Emily and Nate Weaver leave the city for the rural comfort of Nate’s ancestral home in the country. Once there, Emily is plagued by horrifying visions and haunted by the ghosts inhabiting their isolated new home. When Nate’s behavior undergoes a strange and fearful metamorphosis, Emily fears she might be the latest target in a murderous tradition.
This sharp, well-crafted entry in the Lionsgate After Dark Originals horror series is a pretty timeless haunted-house movie that sets up a premise and builds with workmanlike tension that's neatly effective in gathering dread and throwing out scares. Nate and Emily are a young New York couple who after experiencing a miscarriage move to an old farmhouse upstate in an effort to heal Emily's psychic trauma and give Nate a place to concentrate on his work as a painter. The place is hardly rundown, but it has a creepy aura that immediately starts to manifest in subtle ways, betraying past events that happened there--none of them very pleasant. An old chest in the attic reveals portrait photographs that display eerie resemblances to Nate and Emily. Various other clues, including newspaper clippings, ancient artifacts, and research done by the absentminded town archivist, also reveal a history of violence that has dogged the house and its previous inhabitants for the past 100-plus years. There's even a decades-old skeleton uncovered in the front yard when the drain-rooter guys send their video camera snake down a clogged sewer pipe. Concurrent with these discoveries, Emily finds out she's pregnant again, an unexpected development that it seems might have something to do with the house itself and the history of mystery that has touched everyone who lived there. The film is divided into chapters that are sometimes a little facile in spelling out the goings on, with headings such as "Starting Over," "Strange Happenings," and "Revelations." There's a touch of the fake-dramatic and an overly ominous portent that hovers over some of the proceedings, but the production design is terrific, the cinematography and editing skillful, and the acting squarely on caliber for the overall tone. Things do get kind of overwrought as the climax approaches: the perfectly cued thunder and lightning builds to an absolute paroxysm of horrific booming and flashing that's timed to the inevitable bouts of screaming. But Fertile Ground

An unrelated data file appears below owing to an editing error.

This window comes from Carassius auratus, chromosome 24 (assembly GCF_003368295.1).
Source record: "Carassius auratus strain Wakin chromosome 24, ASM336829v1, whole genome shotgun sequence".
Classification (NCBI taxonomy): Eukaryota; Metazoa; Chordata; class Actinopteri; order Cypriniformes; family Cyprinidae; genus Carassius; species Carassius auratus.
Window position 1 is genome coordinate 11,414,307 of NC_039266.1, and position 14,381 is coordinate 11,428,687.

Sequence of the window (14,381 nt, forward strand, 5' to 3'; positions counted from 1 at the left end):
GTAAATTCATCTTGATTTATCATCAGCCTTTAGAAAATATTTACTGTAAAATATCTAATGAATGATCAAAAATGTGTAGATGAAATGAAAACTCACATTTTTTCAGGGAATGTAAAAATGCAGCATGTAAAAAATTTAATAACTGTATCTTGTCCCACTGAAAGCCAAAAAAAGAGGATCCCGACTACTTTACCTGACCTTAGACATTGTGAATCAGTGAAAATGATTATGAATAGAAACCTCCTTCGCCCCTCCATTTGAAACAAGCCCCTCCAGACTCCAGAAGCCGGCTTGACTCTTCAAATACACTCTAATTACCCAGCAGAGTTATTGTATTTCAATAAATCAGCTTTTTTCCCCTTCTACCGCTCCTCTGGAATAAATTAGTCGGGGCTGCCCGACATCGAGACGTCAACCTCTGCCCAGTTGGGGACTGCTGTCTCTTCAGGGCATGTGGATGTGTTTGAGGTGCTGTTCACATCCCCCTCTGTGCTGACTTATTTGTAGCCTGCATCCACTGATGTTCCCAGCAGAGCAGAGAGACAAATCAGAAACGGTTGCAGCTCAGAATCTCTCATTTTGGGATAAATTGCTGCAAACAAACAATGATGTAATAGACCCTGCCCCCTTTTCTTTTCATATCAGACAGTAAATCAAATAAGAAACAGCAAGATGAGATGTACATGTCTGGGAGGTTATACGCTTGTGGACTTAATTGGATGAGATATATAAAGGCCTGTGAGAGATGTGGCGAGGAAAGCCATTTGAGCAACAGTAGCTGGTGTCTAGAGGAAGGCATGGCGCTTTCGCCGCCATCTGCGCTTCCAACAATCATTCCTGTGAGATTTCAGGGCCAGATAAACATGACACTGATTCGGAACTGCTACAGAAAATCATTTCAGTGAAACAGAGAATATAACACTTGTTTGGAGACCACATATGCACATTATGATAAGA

is an efficient and satisfying little thriller with just the right touch of natural and supernatural frights and an ending that's pretty genuinely creepy. --Ted Fry